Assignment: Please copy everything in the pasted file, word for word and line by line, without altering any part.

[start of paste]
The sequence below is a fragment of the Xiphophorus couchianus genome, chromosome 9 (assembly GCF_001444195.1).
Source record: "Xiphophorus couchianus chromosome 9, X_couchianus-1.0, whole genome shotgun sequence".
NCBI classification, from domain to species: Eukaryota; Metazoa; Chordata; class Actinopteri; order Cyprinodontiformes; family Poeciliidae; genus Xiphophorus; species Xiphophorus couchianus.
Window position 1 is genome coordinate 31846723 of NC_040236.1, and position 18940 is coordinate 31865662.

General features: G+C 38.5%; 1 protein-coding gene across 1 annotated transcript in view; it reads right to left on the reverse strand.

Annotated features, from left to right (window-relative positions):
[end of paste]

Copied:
The sequence below is a fragment of the Xiphophorus couchianus genome, chromosome 9 (assembly GCF_001444195.1).
Source record: "Xiphophorus couchianus chromosome 9, X_couchianus-1.0, whole genome shotgun sequence".
NCBI classification, from domain to species: Eukaryota; Metazoa; Chordata; class Actinopteri; order Cyprinodontiformes; family Poeciliidae; genus Xiphophorus; species Xiphophorus couchianus.
Window position 1 is genome coordinate 31846723 of NC_040236.1, and position 18940 is coordinate 31865662.

General features: G+C 38.5%; 1 protein-coding gene across 1 annotated transcript in view; it reads right to left on the reverse strand.

Annotated features, from left to right (window-relative positions):